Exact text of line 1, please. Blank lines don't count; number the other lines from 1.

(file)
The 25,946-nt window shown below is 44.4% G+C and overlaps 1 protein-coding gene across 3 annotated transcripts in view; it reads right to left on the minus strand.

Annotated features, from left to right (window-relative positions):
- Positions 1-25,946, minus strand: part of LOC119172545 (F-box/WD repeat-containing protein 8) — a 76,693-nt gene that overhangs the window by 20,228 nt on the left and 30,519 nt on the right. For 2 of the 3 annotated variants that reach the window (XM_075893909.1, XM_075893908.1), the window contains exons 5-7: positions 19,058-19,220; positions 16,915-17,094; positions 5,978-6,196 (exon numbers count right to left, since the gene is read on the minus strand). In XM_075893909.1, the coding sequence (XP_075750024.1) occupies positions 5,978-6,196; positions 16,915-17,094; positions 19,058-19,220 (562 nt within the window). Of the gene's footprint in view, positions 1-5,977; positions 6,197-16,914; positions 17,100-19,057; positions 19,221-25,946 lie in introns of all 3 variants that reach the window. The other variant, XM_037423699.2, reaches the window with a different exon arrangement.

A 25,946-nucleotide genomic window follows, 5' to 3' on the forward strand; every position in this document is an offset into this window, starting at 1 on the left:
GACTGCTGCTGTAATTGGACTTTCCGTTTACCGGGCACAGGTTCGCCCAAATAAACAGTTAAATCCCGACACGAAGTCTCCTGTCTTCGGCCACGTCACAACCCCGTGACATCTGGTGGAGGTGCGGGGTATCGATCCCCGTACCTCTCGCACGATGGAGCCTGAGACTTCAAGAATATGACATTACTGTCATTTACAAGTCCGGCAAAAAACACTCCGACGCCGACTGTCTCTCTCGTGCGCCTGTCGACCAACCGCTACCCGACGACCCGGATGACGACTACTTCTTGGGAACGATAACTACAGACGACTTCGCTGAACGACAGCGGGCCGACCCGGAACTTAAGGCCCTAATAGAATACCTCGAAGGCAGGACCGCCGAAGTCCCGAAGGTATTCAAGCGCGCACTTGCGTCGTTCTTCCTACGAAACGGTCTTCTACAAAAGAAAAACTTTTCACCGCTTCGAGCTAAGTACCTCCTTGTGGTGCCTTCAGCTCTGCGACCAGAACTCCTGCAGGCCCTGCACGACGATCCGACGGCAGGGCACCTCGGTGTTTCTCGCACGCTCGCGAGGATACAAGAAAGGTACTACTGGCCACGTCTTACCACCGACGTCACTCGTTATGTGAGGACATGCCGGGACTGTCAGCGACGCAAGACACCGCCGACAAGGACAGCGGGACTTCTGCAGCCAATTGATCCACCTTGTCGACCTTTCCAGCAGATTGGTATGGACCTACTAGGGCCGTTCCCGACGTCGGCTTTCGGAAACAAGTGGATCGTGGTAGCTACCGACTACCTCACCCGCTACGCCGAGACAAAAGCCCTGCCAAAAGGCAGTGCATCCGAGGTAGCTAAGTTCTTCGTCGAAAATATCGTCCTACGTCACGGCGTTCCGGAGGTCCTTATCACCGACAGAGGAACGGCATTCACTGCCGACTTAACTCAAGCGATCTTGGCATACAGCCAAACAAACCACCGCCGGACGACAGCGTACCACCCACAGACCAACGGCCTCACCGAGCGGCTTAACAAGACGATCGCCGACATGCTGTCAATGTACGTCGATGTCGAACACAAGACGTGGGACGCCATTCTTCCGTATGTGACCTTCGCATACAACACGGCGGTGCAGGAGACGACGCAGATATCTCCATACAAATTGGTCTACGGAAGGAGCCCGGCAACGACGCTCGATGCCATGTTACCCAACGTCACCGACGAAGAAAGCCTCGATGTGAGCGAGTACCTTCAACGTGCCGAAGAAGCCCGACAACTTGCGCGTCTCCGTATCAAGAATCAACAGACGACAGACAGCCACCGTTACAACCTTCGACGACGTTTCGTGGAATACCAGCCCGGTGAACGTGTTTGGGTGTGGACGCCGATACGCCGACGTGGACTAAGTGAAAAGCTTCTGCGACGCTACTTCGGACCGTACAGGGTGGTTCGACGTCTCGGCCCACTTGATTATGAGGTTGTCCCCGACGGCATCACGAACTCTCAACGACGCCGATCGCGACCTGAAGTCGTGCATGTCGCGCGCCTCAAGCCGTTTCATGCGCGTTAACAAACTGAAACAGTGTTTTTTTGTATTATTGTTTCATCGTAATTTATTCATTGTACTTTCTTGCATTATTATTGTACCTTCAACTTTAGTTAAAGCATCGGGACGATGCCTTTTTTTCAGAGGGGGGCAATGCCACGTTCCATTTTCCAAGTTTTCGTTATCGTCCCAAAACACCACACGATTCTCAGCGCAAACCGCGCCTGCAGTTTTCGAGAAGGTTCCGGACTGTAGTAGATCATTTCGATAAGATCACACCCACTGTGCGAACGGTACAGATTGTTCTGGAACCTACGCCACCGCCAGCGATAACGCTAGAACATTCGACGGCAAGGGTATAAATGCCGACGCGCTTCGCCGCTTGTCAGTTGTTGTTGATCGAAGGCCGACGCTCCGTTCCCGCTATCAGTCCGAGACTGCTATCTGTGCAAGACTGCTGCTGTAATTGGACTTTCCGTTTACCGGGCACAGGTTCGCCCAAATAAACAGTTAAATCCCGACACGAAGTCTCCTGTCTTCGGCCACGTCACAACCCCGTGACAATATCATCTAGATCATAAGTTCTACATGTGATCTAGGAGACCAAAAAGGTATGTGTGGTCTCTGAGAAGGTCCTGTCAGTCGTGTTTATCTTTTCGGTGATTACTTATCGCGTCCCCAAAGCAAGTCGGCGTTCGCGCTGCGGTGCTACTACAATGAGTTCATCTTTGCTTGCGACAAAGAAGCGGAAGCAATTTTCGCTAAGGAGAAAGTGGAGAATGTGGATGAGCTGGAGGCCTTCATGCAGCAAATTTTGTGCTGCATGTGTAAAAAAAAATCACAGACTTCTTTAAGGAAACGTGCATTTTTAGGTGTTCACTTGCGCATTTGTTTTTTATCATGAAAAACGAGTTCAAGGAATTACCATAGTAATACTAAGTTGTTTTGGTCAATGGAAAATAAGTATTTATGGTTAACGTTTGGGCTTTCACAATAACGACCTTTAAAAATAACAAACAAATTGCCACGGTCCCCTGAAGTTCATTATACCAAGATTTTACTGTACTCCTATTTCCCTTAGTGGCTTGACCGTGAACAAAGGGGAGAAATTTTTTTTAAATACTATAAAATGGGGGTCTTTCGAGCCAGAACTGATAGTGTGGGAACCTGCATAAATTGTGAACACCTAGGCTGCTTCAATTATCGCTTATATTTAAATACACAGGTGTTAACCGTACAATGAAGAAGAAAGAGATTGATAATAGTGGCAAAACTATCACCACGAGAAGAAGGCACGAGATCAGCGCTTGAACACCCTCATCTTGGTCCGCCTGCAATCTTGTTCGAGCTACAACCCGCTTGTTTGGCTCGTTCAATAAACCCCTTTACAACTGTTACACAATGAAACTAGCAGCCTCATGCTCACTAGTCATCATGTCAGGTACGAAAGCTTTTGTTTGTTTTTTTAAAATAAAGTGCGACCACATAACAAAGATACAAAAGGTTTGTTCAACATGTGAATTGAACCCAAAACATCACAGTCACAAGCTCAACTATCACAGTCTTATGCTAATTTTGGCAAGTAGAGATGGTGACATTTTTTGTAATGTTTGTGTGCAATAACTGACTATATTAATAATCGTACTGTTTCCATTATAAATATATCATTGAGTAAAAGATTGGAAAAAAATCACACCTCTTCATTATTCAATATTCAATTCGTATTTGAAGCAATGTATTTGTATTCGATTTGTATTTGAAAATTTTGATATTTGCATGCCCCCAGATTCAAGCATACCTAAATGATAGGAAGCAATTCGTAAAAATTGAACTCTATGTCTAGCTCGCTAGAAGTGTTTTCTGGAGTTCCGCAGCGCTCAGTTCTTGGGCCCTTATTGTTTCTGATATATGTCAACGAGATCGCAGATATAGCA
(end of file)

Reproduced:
The 25,946-nt window shown below is 44.4% G+C and overlaps 1 protein-coding gene across 3 annotated transcripts in view; it reads right to left on the minus strand.